As a wife, I need to reconnect with my husband.  We should hold hands while watching a movie, fold towels together, and not forget to kiss goodnight.  Our schedules are opposite this semester to help raise a grand-daughter.  I miss him.

As a person I need to feed my creative spirit.  Make sure the last of Christmas is packed away and pull out the hearts for Valentine’s day.  Should I make cupcakes?  Sure.  My studio is a mess, so add this to the list.  Blog a little.  Take some pictures.  Work on that baby blanket as it is nearly finished.  This all helps me to stop and take note of the little things in my life that I love.

All of this is good – even the have-to-dos.  But, I can’t do any of this unless I take care of myself.  I need to move, drink water and sleep a little more.  I need to sometimes just stop. I need to take care so I am good at what I do and that is what students need to do, too.  Take care.  Take a day off each week not to work, not to do school, and not to check e-mail unless it is for fun.  Pick a day, an afternoon, a morning, or even an hour each day to just be off.

My day off from school is Sunday.  I won’t check discussion boards that day.  I won’t answer student e-mail.  I won’t.  If I do, I expect you to call me on it.  I might have a good reason, but might not, as I am a bit of a to-do-aholic.  I will help you and you can help me to take better care.

~Ms. A.

I Believe I Can Fly


Our deepest fear is not that we are inadequate. Our deepest fear is that we are powerful beyond measure. We ask ourselves, Who am I to be brilliant, gorgeous, talented, fabulous? Actually, who are you not to be? We were born to make manifest the glory of God that is within us. And as we let our own light shine, we unconsciously give other people permission to do the same.

~Marianne Williamson

 Here is a form of writing invention that is often helpful when trying to find a topic to journal or essay.   Listing can take us to some very interesting places to write.

 Choose the very beginnings of a phrase and list all of the possibilities. Feel free to steal any of these to prompt your writing.   Here is an example from one of my own journals.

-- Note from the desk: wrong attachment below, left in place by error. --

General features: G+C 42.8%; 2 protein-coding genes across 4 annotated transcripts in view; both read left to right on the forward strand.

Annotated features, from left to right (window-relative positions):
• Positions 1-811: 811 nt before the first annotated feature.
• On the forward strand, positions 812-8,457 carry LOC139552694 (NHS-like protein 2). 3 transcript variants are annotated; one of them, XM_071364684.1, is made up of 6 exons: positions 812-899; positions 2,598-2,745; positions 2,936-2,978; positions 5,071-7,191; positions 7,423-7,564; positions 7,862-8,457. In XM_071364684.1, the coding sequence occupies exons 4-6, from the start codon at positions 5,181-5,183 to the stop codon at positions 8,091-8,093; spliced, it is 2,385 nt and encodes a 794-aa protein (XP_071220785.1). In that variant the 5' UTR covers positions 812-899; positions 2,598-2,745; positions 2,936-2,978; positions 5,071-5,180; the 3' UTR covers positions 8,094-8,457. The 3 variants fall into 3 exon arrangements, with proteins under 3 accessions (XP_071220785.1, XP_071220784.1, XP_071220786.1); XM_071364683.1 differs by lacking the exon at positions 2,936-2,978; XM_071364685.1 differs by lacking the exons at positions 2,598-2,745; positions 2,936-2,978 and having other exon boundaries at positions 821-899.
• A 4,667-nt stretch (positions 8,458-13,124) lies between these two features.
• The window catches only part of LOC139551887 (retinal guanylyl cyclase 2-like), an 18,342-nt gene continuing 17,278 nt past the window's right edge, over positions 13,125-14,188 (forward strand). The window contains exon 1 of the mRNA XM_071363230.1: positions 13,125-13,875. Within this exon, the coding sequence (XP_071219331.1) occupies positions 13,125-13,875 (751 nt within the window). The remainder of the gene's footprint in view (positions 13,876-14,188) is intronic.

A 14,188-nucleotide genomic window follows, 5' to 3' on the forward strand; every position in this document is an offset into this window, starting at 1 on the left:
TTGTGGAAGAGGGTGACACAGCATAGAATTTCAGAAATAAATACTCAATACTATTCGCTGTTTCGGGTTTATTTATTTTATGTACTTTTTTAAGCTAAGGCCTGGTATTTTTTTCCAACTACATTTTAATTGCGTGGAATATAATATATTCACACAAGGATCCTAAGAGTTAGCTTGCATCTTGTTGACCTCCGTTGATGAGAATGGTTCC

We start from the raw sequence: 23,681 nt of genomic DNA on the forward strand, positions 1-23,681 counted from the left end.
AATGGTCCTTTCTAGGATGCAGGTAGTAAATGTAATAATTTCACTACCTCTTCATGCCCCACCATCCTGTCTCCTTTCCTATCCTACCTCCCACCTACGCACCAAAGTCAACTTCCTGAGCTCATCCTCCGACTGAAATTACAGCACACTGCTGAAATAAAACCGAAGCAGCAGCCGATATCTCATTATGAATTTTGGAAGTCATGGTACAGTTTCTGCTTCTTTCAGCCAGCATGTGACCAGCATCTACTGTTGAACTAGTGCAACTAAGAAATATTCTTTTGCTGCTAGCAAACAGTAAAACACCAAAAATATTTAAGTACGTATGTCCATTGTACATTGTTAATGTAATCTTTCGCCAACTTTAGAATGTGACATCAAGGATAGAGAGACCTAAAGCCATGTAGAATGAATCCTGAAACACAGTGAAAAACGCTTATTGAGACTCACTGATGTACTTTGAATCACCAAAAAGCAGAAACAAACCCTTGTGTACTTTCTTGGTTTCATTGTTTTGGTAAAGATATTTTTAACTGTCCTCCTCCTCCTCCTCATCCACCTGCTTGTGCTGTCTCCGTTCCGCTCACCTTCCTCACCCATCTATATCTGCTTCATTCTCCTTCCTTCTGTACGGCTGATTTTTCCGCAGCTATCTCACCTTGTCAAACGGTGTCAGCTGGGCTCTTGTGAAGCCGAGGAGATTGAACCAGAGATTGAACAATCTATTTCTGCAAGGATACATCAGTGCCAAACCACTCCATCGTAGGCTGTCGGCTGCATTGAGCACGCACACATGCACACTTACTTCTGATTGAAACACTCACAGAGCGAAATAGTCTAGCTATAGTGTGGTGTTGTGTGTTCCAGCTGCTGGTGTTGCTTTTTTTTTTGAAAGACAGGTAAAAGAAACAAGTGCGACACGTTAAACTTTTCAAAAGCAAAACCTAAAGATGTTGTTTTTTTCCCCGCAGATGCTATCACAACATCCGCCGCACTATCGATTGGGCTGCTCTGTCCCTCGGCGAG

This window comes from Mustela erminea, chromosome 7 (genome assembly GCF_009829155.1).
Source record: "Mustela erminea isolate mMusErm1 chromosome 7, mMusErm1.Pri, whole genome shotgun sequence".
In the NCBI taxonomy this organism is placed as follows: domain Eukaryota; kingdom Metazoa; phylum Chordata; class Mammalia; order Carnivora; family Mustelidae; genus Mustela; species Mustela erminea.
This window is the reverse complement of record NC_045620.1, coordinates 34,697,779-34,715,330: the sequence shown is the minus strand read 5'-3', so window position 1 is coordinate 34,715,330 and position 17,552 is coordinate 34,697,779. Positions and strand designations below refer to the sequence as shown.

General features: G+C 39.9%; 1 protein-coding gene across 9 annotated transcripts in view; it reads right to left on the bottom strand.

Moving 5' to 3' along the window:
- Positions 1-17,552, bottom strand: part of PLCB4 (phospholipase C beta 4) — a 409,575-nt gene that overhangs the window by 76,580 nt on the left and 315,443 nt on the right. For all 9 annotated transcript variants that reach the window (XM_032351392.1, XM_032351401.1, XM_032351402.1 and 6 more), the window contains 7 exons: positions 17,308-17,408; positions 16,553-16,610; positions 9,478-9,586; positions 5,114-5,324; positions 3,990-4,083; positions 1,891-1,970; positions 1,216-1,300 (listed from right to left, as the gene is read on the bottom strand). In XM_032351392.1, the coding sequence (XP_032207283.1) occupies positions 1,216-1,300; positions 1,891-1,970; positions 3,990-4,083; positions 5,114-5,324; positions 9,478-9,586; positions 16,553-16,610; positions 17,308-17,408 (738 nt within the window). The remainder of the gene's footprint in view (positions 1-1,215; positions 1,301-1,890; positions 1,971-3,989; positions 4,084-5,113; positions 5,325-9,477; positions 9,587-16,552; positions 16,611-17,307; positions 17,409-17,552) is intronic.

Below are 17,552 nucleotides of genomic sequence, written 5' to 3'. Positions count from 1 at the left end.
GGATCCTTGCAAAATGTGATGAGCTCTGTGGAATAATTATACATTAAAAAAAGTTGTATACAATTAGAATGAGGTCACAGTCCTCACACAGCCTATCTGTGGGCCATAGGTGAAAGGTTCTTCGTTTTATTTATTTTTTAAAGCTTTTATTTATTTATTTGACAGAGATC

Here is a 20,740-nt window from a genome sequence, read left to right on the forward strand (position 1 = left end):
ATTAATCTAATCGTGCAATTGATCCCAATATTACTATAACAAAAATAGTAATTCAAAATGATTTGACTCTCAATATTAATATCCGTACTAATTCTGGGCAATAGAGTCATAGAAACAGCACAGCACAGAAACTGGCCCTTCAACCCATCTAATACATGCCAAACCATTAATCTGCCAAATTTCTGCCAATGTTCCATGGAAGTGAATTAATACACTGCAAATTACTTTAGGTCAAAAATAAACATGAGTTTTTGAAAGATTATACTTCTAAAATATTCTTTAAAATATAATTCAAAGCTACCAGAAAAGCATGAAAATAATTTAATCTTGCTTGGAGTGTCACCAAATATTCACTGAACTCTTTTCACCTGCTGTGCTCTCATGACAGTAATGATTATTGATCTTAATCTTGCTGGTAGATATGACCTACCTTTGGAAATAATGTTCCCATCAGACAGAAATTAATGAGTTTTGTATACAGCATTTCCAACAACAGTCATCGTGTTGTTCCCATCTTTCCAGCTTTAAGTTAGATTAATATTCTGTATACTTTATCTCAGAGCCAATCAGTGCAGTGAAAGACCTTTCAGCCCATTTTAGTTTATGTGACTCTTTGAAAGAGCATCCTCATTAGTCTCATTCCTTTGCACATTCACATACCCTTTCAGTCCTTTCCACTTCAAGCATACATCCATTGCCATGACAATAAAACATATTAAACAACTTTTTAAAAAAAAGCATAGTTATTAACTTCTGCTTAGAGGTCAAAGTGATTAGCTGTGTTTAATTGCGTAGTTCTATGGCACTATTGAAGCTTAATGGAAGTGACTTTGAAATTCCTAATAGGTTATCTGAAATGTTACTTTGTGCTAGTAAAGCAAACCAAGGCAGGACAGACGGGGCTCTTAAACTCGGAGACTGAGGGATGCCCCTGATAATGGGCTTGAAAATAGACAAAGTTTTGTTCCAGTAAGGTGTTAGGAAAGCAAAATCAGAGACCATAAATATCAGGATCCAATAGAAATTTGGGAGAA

I believe… 

            …Kool aid makes me smile.

            …women, as a gender, are is pain.

            …men, as a gender, feel abandoned.

            …race is dynamic.

            …in good deeds done.

            …in good kharma.

            …there is a clown in every circus.

            …pizza is a food group and falls under chocolate on the food pyramid.

            …slow dancing sparks old feelings into new again.

            …the foam of surf tells a story.

            …divorce is too easy and infidelity socially acceptable.

            …my students do not know how smart they are or how smart they can be.

            …words are important.

            …time is artificial and should be deleted from life.

            …laughing is healing and hugs forgiving.

            …a good book, a hot cup of tea, and a rainy day soothes the blues.

            …to do lists can be good and can be bad.

            …starvation does not have to exist.

            …we, as a people, are selfish to the point of blindness.

            …the good ones do not run for President.

            …violence is a product of lost love of mankind.

            …children are worth it every time and no matter what.

            …love is enough.

            …beach bums know something the rest of us missed.

            …a look can make, or break, a child.

            …my students are insecure about their own potential.

            …there are people in the world who should be parents.

            …I believe we are all scared of one another.

            …believe in me.

Leave a comment including your “I believe…” statement.

~Ms. A

Dear Students,

It is nearly time for final exams. My students are writing students and since I do not believe that writing students can show all they know about writing and their own writing processes on a two hour multiple choice, true false, short answer exam, their final is a take home final essay and an in class activity which, of course, involves writing. These in class activities are often disguised as fun and games, and laughter is often heard from my classroom, but fun or not, students are thinking and that is the best kind of college thing to do any day of the week.

College, after all, should be like kindergarten; you should learn a lot and have great time doing it.

I offer students in class time to work on and write their final essays hoping that questions that would arise without me being there will work their way to the front of the classroom while I am available. I am a resource for this work and hope they will take advantage of it.
During this time, I catch up on grading and brace for the final grading of research essays, revisions, and journals. They have worked so hard and now it shows. Inevitably, my mind begins to wander a bit diving into what I will do next semester, how I might revise each assignment, which assignments I will get rid of altogether and what new ideas I will implement. Each semester is exciting because each semester, each class, is different.
I am forever looking forward, but at the same time, feeling sad that this group of students is moving on and away. It seems by this time of the semester we are just getting to know each other. I have discovered how smart and funny they are, how much they have overcome to be in college, how difficult it is for many of them to maintain coursework, jobs, and families. I watch them push on despite the odds and they are my heroes. I should tell them this.